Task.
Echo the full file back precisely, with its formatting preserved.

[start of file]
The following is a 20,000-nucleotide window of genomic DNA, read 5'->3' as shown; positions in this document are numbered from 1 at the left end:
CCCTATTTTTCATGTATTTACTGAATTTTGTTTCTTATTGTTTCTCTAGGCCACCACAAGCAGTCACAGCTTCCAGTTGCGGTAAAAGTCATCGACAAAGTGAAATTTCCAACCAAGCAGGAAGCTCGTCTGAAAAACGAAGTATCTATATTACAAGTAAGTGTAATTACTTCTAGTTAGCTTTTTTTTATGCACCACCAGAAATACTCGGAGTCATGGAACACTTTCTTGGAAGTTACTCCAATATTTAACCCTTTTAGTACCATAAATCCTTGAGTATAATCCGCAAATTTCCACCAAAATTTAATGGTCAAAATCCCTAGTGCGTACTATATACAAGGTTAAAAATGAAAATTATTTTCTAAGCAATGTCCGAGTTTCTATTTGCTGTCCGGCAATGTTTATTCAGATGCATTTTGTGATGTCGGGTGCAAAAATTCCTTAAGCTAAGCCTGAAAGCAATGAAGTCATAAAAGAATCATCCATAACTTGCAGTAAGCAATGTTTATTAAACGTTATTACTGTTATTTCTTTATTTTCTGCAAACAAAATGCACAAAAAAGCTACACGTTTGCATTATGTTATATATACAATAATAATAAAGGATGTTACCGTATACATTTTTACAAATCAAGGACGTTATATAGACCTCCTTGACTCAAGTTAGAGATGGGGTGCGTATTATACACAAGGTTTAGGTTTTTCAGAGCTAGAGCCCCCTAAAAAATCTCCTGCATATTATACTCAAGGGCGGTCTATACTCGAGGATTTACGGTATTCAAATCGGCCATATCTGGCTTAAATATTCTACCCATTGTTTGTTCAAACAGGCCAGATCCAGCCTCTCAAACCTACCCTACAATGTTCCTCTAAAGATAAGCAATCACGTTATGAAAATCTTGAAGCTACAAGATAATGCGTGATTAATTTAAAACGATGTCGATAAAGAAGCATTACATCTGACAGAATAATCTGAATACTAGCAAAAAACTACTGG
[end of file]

The following is a 20,000-nucleotide window of genomic DNA, read 5'->3' as shown; positions in this document are numbered from 1 at the left end:
CCCTATTTTTCATGTATTTACTGAATTTTGTTTCTTATTGTTTCTCTAGGCCACCACAAGCAGTCACAGCTTCCAGTTGCGGTAAAAGTCATCGACAAAGTGAAATTTCCAACCAAGCAGGAAGCTCGTCTGAAAAACGAAGTATCTATATTACAAGTAAGTGTAATTACTTCTAGTTAGCTTTTTTTTATGCACCACCAGAAATACTCGGAGTCATGGAACACTTTCTTGGAAGTTACTCCAATATTTAACCCTTTTAGTACCATAAATCCTTGAGTATAATCCGCAAATTTCCACCAAAATTTAATGGTCAAAATCCCTAGTGCGTACTATATACAAGGTTAAAAATGAAAATTATTTTCTAAGCAATGTCCGAGTTTCTATTTGCTGTCCGGCAATGTTTATTCAGATGCATTTTGTGATGTCGGGTGCAAAAATTCCTTAAGCTAAGCCTGAAAGCAATGAAGTCATAAAAGAATCATCCATAACTTGCAGTAAGCAATGTTTATTAAACGTTATTACTGTTATTTCTTTATTTTCTGCAAACAAAATGCACAAAAAAGCTACACGTTTGCATTATGTTATATATACAATAATAATAAAGGATGTTACCGTATACATTTTTACAAATCAAGGACGTTATATAGACCTCCTTGACTCAAGTTAGAGATGGGGTGCGTATTATACACAAGGTTTAGGTTTTTCAGAGCTAGAGCCCCCTAAAAAATCTCCTGCATATTATACTCAAGGGCGGTCTATACTCGAGGATTTACGGTATTCAAATCGGCCATATCTGGCTTAAATATTCTACCCATTGTTTGTTCAAACAGGCCAGATCCAGCCTCTCAAACCTACCCTACAATGTTCCTCTAAAGATAAGCAATCACGTTATGAAAATCTTGAAGCTACAAGATAATGCGTGATTAATTTAAAACGATGTCGATAAAGAAGCATTACATCTGACAGAATAATCTGAATACTAGCAAAAAACTACTGG